Those were the “immortal” words of Admiral James B. Stockdale, the man whom political observers initially thought could become something along the line of John McCain (both were POWs during the Vietnam War), but wound up becoming a doddering old man seriously out of his element in the world of electoral politics.

For those of you to whom 18 years is too long a time period to remember, the admiral was the man Texas billionaire H. Ross Perot turned to during his 1992 presidential campaign as a political independent when he needed a running mate.

STOCKDALE WAS THE vice presidential hopeful who wound up making then-Vice President Dan Quayle look downright competent by comparison. (By comparison, Perot made Stockdale look competent, but that is a story for a different day).

Now why am I bothering to recall that campaign from two decades ago that, while it managed to take 19 percent of the actual vote, was unable to win a single vote in the Electoral College?

It’s just that I’m wondering if we in Illinois are destined to see something similar with the way in which Scott Lee Cohen is determined to think of himself as a gubernatorial candidate.

Which means he needed a running mate. If one wants to think of the eccentric Cohen as a modern-day Ross Perot, then that makes Baxter Swilley the 21st Century equivalent of the admiral.

SO HOW LONG will it be until Swilley gives us some quotable line showing us his ability (or lack thereof) to comprehend the reality of electoral politics?

Swilley has never held electoral office. But he does have a little more political experience than Stockdale did. He was, after all, the guy who worked as a staffer on the Cohen campaign that actually managed to beat five other Democrats who were running for the party’s nomination for lieutenant governor.

For what it’s worth, Swilley is a native of suburban Maywood (Stockdale was a native of downstate Abingdon) and is an African-American male, which Cohen hopes adds a sense of diversity to his campaign – assuming that Cohen/Swilley are able to get the 25,000 valid signatures of support required of any independent political candidate in Illinois to get a spot on the ballot.

On a more serious note, he’s “staff,” not “candidate material.” He worked as a political director in Missouri for the 2004 presidential dreams of John Edwards, and also has worked on the campaign staffs of Rep. Jan Schakowsky, D-Ill., and Jackson, Miss., Mayor Harvey Johnson.

SWILLEY ALSO WAS one of the people who worked to try to get the International Olympic Committee to put the 2016 Summer Olympic Games in Chicago.

Which means he may know how to stage a campaign event for Cohen. But can he be the focus of those events? We’re talking about a newcomer to Illinois politics, which some people think is exactly what the state needs. Of course, I can’t help but wonder how clueless these people would be if they ever actually got elected to office, which is why I have a tough time taking seriously any political “movement” that wants to dump all incumbents.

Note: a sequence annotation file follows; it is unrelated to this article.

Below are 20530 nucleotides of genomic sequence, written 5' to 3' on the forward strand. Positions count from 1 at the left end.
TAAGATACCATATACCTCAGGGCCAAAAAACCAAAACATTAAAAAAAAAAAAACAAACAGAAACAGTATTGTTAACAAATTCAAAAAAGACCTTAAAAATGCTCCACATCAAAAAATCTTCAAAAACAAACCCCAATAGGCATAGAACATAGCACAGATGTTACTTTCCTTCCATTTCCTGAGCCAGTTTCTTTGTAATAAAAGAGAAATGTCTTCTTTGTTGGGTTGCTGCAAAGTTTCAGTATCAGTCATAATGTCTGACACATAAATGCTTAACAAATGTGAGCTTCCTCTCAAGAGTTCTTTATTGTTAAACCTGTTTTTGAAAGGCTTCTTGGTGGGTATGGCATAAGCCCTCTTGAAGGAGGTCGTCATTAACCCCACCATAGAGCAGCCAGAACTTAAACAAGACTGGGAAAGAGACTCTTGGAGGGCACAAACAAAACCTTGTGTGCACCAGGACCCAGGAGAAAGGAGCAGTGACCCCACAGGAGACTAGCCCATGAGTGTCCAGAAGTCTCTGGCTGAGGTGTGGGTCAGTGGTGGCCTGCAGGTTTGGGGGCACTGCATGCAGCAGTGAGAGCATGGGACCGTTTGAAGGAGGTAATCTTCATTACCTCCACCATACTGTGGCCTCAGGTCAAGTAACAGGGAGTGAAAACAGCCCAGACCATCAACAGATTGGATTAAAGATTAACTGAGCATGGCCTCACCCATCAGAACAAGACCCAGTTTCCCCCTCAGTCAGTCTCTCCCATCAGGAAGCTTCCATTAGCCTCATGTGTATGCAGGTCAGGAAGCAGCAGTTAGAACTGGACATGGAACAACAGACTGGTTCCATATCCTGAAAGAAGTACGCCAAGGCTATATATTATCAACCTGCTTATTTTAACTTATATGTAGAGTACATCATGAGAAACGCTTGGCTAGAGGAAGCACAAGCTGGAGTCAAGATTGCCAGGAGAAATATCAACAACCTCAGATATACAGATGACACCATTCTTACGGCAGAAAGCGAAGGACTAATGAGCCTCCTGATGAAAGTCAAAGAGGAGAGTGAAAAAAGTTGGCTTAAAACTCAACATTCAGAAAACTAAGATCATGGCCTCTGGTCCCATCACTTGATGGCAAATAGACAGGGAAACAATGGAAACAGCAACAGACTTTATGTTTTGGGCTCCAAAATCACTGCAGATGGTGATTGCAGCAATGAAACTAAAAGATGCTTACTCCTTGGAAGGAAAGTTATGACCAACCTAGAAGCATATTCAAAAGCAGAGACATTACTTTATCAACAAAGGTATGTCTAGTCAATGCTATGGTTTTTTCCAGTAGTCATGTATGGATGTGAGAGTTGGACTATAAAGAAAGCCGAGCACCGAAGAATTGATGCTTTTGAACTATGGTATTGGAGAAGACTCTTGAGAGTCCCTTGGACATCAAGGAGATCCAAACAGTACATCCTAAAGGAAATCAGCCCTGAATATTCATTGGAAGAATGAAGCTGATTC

In fact, Swilley has such a limited background that much of the coverage of Cohen’s choice of a running mate had to focus on whether or not he truly was Cohen’s top choice. Is this really what Scott Lee thinks is a qualified person to serve as governor of Illinois, should he happen to get on the ballot, win the election, then die or otherwise become too incapacitated to serve out a four-year term?

Depending on which report one reads, Cohen makes general statements saying Swilley was his ideal pick, or was his second choice after being turned down by state Sen. James Meeks, D-Chicago – who began his own political career by getting elected to the state Legislature as a political independent.

THERE EVEN WERE some reports indicating that Cohen would have liked to have had a woman at his side in the role of lieutenant governor – in hopes that her presence might force constant repetition of all those stories about his past involvement with prostitutes and his falling behind on child support payments to his ex-wife to go away.

Either that was not the case, or he couldn’t find a woman willing to work with him for the next month-and-a-half (the period during which he must get those nominating signatures of support).

To me, that is the key to this whole issue.

Swilley may very well be a lieutenant governor “candidate” until June 21, at which time the campaign will die before ever getting started because it could not get sufficient support to force the Illinois State Board of Elections to put it on the ballot along with Quinn/Simon, Brady/Plummer or Whitney/Crawford (can’t forget the Green Party, although I’m sure most Illinoisans will).

IS SWILLEY GOING to be the guy who in the lieutenant governor debate makes Jason Plummer look a little less vaccuous than his 27-year-old inflated resume would otherwise be?

Then again, there might be one area where Swilley could never hope to beat Admiral Stockdale. He got turned into a caracature on Saturday Night Live by the late Phil Hartman (who could bark out, “Who am I? Why am I here?” with such a harsh snarl and a glazed look in his eyes that he made the admiral appear completely insane.

Somehow, I doubt that Kenan Thompson will ever devote the time to portraying Swilley (he’s too busy preparing for his next Roland Burris impersonation).